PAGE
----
Ryan Mason, the interim manager of Tottenham Hotspur, has openly criticized chairman Daniel Levy for the club’s inconsistent hiring practices, suggesting that the constant change in management styles has adversely affected the players. With the possibility of Mason’s final match as interim boss approaching, his candid remarks point to his belief that Levy is responsible for the team’s on-field struggles this season. Tottenham now finds themselves in a challenging position, fighting to secure a European competition spot after plummeting from a top-four place to eighth in the Premier League standings following Antonio Conte’s departure.
Under Mason’s guidance, Tottenham has experienced a downturn, losing five out of their last seven Premier League matches, including a humiliating 6-1 defeat against Newcastle. However, it is noteworthy that Cristian Stellini, the predecessor to Mason, was in charge during that particular match. While acknowledging the team’s recent poor form, the 31-year-old manager has shifted some of the blame away from the players, asserting that Levy’s inconsistent approach to hiring managers with different tactical styles has been far from ideal. Mason expressed concern about the lack of stability and emphasized the importance of establishing a clear identity for the players and staff at the club.
Over the past two years, Daniel Levy has faced criticism for his managerial appointments. Following the sacking of Mauricio Pochettino in 2019, Levy brought in Jose Mourinho, Nuno Espirito Santo, and Antonio Conte, in addition to hiring Stellini as a temporary solution until the end of the season. Mason has been called upon to stabilize the team as a caretaker manager between these hires and sackings. Despite being a favorite among fans to secure the job permanently, it appears that Levy may overlook Mason, as Tottenham’s search for a new manager has faced multiple rejections.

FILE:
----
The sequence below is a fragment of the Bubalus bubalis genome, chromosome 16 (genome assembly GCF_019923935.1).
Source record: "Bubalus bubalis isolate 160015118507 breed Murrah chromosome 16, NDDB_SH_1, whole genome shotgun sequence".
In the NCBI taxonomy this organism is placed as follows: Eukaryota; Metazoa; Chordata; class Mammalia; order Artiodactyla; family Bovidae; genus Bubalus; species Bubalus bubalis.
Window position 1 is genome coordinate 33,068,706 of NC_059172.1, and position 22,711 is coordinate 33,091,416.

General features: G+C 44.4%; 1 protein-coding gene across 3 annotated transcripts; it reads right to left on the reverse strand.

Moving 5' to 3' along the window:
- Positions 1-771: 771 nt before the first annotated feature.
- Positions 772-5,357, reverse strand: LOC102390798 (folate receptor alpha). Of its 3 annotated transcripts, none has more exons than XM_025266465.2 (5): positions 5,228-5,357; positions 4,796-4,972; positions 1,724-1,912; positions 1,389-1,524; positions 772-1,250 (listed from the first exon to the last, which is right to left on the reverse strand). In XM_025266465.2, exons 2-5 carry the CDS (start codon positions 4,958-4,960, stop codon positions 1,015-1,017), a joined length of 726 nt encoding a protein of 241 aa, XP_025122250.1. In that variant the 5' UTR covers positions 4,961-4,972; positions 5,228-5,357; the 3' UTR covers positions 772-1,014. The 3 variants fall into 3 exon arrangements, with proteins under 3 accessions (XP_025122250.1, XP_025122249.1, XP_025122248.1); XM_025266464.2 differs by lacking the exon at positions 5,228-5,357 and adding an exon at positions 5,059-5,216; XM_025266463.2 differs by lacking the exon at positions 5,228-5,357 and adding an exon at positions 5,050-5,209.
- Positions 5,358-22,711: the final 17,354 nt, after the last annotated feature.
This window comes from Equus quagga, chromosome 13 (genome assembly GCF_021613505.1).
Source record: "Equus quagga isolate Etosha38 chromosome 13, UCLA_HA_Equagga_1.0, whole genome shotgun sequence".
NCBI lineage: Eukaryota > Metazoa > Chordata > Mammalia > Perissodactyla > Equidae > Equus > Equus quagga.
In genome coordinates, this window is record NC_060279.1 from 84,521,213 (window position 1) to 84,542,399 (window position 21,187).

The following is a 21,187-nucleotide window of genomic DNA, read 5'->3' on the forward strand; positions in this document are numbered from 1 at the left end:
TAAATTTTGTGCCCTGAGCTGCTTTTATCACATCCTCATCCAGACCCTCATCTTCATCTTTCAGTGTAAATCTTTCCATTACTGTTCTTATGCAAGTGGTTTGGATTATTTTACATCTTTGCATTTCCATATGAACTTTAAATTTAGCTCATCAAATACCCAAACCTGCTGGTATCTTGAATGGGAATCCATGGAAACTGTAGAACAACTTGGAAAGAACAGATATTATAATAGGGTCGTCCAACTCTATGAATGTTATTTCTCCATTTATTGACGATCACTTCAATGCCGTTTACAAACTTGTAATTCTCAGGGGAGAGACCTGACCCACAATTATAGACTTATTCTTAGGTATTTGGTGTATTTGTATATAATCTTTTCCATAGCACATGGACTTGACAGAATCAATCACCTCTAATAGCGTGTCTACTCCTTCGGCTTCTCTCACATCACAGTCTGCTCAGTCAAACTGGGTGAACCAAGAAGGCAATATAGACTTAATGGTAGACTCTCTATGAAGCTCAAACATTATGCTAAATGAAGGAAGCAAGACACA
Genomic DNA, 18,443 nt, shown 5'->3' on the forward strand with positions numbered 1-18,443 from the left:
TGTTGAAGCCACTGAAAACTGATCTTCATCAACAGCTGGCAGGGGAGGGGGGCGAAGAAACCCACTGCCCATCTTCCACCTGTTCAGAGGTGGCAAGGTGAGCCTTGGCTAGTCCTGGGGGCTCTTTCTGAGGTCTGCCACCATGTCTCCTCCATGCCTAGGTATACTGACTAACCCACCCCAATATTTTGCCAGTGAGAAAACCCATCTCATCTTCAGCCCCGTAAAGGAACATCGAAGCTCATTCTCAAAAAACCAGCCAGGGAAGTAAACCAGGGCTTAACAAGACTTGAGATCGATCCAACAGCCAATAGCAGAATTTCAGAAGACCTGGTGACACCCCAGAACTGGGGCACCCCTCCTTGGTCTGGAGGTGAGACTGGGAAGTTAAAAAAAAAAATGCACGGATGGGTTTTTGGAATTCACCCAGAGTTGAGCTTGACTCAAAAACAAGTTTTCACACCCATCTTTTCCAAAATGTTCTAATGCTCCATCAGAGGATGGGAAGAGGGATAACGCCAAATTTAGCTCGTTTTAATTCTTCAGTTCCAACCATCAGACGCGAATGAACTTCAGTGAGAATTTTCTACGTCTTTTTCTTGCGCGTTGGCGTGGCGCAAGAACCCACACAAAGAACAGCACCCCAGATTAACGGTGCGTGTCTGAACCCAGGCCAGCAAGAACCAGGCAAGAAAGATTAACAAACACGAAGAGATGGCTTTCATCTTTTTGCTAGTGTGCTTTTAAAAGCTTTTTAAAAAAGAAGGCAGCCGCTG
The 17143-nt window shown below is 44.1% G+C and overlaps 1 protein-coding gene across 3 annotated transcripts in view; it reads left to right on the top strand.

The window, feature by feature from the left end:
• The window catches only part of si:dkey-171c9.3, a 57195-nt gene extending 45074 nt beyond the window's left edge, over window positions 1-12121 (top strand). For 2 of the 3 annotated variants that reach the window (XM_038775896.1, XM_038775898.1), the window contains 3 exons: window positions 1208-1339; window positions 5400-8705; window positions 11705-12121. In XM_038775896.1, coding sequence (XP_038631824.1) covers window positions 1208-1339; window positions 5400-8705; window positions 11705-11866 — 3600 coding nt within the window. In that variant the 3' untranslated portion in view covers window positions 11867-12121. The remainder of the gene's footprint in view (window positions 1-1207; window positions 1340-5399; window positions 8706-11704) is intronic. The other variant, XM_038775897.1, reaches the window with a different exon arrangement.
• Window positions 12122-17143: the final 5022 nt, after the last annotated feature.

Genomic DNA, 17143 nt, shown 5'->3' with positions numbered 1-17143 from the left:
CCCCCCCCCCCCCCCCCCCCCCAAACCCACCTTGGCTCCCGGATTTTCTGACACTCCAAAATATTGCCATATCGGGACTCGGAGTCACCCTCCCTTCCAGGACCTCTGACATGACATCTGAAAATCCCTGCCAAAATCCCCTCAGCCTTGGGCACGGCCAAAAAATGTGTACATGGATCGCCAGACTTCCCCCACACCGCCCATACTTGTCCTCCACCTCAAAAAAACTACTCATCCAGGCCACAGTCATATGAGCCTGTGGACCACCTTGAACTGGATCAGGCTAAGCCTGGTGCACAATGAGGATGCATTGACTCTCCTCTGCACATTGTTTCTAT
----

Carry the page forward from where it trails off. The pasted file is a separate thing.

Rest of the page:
The list of potential candidates who have declined offers from Tottenham continues to grow. Feyenoord boss Arne Slot, Julian Nagelsmann, and Vincent Kompany are among those who have reportedly turned down the club’s approach. The current frontrunner for the managerial position is Ange Postecoglou, the head coach of Celtic. However, it remains uncertain whether Postecoglou would be willing to leave his position as the Scottish champions’ coach.
“We’ve had two or three different styles of football over the last few years and I don’t think that’s helpful for any the players, the club or the staff,” Mason said.
“I would like people to know what to expect when you see a Tottenham player or anyone that works at the club.”
“I can’t sum it up because he’s still our player. When you sum something up it’s a closed chapter and you’re talking about […],” Mason said before resuming. “There needs to be a succession plan.
“That’s not talking about Harry, that’s talking about every player and member of staff.”
“There is work because we have a big squad, a lot of players on loan and decisions to make. First a lot of decisions to make about current squad,” he said. “Most important, work away from transfer window, need manager in place, commitment, an idea. You can’t do transfer business without a manager because doesn’t fit his idea.”
Mason was also asked about the future of star striker Harry Kane and the club’s contingency plan in case he leaves. With Manchester United rumored to be preparing a bid for Kane, whose contract expires next summer, the interim boss emphasized the need for a succession plan. He stressed the importance of having a plan in place for all players and staff members, rather than singling out Kane. The squad’s reinforcement will likely depend on Tottenham’s qualification for European competitions, as Brentford still has a chance to overtake them for eighth place and secure a Europa Conference League spot.
Mason highlighted the necessity of trimming the squad before considering new arrivals. Tottenham currently has a large squad, including several players out on loan, and decisions must be made regarding their futures. Additionally, Mason indirectly criticized Levy by questioning the pursuit of new players before appointing a new manager. He emphasized the importance of having a manager in place to ensure a cohesive plan and vision for the team, stating that transfer business should align with the manager’s ideas.